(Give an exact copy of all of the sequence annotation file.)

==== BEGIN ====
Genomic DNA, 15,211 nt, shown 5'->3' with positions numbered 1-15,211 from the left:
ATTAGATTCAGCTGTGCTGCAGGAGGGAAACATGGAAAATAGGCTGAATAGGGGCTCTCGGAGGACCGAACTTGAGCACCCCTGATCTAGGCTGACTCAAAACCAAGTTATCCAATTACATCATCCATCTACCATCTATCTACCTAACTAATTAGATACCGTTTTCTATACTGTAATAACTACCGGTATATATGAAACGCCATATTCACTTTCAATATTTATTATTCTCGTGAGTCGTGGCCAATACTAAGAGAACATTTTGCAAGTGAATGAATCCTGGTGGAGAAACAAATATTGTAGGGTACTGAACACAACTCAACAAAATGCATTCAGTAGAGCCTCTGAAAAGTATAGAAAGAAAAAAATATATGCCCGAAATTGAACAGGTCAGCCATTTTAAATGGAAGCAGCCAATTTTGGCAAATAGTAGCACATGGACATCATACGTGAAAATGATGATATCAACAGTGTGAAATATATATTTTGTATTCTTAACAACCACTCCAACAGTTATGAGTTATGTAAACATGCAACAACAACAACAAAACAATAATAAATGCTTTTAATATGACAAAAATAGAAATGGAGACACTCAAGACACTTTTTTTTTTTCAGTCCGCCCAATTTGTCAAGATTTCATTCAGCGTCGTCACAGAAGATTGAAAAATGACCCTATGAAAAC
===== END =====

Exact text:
Genomic DNA, 15,211 nt, shown 5'->3' with positions numbered 1-15,211 from the left:
ATTAGATTCAGCTGTGCTGCAGGAGGGAAACATGGAAAATAGGCTGAATAGGGGCTCTCGGAGGACCGAACTTGAGCACCCCTGATCTAGGCTGACTCAAAACCAAGTTATCCAATTACATCATCCATCTACCATCTATCTACCTAACTAATTAGATACCGTTTTCTATACTGTAATAACTACCGGTATATATGAAACGCCATATTCACTTTCAATATTTATTATTCTCGTGAGTCGTGGCCAATACTAAGAGAACATTTTGCAAGTGAATGAATCCTGGTGGAGAAACAAATATTGTAGGGTACTGAACACAACTCAACAAAATGCATTCAGTAGAGCCTCTGAAAAGTATAGAAAGAAAAAAATATATGCCCGAAATTGAACAGGTCAGCCATTTTAAATGGAAGCAGCCAATTTTGGCAAATAGTAGCACATGGACATCATACGTGAAAATGATGATATCAACAGTGTGAAATATATATTTTGTATTCTTAACAACCACTCCAACAGTTATGAGTTATGTAAACATGCAACAACAACAACAAAACAATAATAAATGCTTTTAATATGACAAAAATAGAAATGGAGACACTCAAGACACTTTTTTTTTTTCAGTCCGCCCAATTTGTCAAGATTTCATTCAGCGTCGTCACAGAAGATTGAAAAATGACCCTATGAAAAC